Neutrophils, the primary foot soldiers of the immune system, swarm to sites of infection and inflammation but are often bombarded with multiple signals. So how do neutrophils prioritize where to swarm when faced with competing calls to action? A new study from researchers in College of Biological Sciences shows that one way that neutrophils achieve prioritization is by switching off responses to lower-priority signals while sustaining responses to high-priority signals.
Cancer often starts with the reshuffling of DNA—akin to scrambling the pages of a dictionary. Exactly how this happens has long been a mystery. But researchers in the UC Davis College of Biological Sciences have now arrived at one promising explanation.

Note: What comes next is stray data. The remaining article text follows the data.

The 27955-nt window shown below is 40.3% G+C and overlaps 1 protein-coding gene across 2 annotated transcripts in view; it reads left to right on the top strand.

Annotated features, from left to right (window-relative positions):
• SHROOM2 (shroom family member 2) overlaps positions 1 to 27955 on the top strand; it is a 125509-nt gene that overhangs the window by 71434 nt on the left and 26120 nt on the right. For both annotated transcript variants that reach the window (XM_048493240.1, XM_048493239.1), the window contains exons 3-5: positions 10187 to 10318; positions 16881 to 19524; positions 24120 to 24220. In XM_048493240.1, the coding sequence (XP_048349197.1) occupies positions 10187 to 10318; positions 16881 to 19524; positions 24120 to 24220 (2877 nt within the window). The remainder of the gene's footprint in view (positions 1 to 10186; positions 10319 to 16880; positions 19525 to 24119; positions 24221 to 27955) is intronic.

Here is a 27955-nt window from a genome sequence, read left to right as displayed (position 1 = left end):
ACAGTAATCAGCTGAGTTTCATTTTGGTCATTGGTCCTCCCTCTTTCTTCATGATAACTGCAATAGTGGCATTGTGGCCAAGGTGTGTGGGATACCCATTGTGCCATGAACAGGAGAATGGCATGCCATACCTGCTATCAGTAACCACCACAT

2023 signals the 101st year of microbiology at UC Davis. From the discipline’s humble beginnings as a one-person research and teaching unit in the College of Agricultural and Environmental Sciences, microbiology at Davis has grown and diversified.
An artificial intelligence model that can identify coronaviruses capable of infecting humans has been developed by a team of biologists, mathematicians and physicists, including professor Mariel Vazquez from the department of Microbiology and Molecular Genetics at the University of California, Davis